Harvard astronomers have identified a cosmic signature that might help scientists understand what happened before the Big Bang. The paper provides a possible test to determine what happened before the Big Bang, a question that has long puzzled physicists and astronomers alike.
Come February, some Harvard researchers might not receive their paychecks on time because of the ongoing partial federal government shutdown.
Professor Federico Capasso, postdoctoral fellow Wei-Ting Chen, and graduate student Alexander Y. Zhu pioneered the technology, alongside other members of the Capasso Group and researchers at other institutions.
Harvard researchers are far from immune to retractions, according to new data published online last month. The database — released in October by Retraction Watch — includes over 18,000 listings dating as far back as the 1970s.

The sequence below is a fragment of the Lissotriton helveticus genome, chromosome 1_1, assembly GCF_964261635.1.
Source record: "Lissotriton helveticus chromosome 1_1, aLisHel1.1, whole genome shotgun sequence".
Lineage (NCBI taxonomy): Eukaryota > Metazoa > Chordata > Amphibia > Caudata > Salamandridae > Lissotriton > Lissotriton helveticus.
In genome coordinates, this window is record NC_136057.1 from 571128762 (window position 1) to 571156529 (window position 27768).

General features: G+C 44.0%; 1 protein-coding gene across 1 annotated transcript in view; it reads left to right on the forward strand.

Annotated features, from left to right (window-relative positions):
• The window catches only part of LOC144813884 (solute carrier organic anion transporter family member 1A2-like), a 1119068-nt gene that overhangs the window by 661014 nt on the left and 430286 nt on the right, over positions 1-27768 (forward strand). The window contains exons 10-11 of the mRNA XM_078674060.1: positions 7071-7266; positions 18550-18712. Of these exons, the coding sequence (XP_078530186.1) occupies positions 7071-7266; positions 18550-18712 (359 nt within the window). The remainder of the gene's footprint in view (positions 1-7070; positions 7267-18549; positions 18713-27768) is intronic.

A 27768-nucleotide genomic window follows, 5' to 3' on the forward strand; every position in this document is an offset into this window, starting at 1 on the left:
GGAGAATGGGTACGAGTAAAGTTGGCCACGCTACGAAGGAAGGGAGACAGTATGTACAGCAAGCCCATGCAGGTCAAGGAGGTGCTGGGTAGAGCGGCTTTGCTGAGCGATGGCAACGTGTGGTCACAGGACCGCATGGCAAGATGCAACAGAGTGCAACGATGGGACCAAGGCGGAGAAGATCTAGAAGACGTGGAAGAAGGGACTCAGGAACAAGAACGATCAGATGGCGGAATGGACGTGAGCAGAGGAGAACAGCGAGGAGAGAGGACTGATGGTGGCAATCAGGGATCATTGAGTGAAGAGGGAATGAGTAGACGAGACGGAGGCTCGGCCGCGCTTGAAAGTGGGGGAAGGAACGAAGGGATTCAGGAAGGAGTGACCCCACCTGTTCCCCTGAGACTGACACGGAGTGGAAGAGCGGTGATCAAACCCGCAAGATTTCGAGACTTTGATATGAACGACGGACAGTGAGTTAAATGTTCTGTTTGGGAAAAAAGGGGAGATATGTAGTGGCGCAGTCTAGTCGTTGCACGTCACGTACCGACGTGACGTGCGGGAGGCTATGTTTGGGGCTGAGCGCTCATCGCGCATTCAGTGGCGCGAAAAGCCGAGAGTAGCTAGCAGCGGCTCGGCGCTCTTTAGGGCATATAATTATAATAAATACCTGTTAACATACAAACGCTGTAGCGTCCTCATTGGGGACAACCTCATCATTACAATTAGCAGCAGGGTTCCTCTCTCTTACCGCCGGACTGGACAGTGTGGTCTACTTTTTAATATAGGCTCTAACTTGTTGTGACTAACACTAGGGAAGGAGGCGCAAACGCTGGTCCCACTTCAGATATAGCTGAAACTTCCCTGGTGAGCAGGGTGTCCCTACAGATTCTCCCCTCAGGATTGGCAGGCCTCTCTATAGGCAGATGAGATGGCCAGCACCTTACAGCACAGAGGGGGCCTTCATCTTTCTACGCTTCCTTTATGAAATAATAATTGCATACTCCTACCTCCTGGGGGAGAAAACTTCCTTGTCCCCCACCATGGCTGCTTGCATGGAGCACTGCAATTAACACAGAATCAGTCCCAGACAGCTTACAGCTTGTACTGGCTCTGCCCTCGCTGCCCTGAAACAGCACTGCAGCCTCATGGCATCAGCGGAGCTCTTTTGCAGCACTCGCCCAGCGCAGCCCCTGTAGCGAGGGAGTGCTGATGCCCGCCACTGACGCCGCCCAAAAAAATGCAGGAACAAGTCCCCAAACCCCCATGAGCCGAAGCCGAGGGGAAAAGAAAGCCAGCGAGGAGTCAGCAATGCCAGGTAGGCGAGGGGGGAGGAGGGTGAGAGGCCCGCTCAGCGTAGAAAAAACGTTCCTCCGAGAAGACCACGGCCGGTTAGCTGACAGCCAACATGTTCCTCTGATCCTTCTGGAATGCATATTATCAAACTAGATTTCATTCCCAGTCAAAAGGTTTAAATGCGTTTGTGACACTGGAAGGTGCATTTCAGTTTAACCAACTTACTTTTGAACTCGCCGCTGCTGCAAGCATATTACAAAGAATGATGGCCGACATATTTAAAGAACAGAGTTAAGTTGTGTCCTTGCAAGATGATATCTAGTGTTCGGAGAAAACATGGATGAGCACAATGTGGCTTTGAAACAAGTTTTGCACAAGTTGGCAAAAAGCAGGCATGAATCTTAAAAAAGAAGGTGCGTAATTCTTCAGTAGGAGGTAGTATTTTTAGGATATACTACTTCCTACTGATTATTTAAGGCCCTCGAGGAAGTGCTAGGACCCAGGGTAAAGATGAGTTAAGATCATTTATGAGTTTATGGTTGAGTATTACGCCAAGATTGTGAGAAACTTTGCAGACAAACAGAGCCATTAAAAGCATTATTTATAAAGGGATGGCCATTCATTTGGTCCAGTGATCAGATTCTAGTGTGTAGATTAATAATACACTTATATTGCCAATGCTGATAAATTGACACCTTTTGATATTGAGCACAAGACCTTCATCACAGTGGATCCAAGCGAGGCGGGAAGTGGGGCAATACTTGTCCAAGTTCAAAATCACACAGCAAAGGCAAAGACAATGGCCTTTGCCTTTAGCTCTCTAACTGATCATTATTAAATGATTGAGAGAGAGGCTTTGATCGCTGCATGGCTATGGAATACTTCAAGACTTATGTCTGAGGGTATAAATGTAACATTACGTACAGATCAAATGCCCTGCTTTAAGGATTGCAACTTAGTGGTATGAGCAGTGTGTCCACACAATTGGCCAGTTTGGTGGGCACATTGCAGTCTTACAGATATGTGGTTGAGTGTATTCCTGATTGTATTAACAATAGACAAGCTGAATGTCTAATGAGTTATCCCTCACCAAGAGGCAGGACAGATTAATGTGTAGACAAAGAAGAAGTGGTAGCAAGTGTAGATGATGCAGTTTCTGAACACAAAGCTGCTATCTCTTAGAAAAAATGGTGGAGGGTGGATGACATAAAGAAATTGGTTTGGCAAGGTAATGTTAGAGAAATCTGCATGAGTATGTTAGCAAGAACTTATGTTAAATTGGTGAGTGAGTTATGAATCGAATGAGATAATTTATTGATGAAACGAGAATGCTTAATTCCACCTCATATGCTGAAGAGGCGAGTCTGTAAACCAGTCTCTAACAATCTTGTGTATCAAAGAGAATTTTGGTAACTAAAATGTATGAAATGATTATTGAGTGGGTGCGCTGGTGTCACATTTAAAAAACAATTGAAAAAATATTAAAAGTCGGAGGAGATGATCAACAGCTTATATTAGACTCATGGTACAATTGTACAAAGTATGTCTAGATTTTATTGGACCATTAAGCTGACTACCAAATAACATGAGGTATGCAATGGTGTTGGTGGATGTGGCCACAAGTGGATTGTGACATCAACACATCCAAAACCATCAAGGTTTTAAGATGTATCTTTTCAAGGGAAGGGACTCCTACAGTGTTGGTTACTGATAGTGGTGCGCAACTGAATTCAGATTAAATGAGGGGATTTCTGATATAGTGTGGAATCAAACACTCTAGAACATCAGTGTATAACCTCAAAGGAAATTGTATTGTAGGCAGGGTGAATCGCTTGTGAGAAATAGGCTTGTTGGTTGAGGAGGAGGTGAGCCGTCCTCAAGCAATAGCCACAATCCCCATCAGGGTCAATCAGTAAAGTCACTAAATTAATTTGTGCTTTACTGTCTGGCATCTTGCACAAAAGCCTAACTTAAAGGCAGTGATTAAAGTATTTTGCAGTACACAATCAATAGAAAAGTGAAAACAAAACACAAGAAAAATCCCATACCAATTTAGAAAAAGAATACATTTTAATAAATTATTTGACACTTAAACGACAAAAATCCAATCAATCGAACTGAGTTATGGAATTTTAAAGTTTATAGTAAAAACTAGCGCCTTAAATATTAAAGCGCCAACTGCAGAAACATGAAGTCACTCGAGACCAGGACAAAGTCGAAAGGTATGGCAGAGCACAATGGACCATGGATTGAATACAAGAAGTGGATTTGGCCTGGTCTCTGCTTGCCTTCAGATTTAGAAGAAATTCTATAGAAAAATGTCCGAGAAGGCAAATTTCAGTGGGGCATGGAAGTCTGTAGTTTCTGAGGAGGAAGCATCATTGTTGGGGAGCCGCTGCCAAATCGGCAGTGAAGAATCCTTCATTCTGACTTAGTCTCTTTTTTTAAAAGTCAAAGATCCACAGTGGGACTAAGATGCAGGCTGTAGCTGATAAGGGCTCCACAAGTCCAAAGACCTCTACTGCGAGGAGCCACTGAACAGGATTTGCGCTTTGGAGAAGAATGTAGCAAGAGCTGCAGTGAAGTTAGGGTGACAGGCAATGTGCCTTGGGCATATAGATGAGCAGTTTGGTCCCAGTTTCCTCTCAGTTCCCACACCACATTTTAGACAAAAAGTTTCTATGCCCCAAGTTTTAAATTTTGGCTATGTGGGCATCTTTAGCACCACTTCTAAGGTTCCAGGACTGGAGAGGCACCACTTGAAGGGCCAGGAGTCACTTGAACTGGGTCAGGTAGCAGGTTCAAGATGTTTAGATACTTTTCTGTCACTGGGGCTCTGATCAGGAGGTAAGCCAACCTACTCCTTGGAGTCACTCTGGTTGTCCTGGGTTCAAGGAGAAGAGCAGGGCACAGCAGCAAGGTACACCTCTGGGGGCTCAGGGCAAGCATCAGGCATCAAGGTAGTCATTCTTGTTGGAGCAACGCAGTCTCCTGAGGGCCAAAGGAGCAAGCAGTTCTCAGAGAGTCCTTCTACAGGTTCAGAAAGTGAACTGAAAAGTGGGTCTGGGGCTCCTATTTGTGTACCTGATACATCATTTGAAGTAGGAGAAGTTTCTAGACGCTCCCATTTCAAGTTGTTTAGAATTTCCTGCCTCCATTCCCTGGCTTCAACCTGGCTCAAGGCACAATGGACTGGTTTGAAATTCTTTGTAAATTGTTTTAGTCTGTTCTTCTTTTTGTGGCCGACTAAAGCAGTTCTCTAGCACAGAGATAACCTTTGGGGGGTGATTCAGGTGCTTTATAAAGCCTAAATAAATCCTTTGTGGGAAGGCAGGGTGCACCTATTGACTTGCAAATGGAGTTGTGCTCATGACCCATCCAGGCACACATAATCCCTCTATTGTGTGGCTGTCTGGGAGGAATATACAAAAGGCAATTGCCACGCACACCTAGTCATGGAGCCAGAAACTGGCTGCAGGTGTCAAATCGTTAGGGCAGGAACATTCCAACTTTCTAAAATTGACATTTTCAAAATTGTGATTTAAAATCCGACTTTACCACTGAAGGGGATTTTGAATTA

‘Oumuamua — which Loeb said means “a visitor from a great distance” in Hawaiian — was first discovered in October 2017 by a telescope in Hawaii.
Though some smaller details remain undecided, the School of Engineering and Applied Sciences is still set to complete its long-awaited move into Allston by September 2020, according to FAS Dean Claudine Gay.
“In the last few years, the cost of genetic sequencing has decreased by a factor of a million,” David E. Reich '96 said. “This has revealed how little was known about the genetic relationships between people.”
Researchers from the Harvard-Smithsonian Center for Astrophysics recently released a study about an astronomical theory called panspermia.
Dean of SEAS Francis J. Doyle III said the school will expand two research areas—quantitative biology and quantum science and engineering—in the coming years.
The event convened thinkers from a variety of backgrounds, who spoke about everything from indigenous communities, to religion, to mental health, each in relation to nature and humans’ complex relation to it.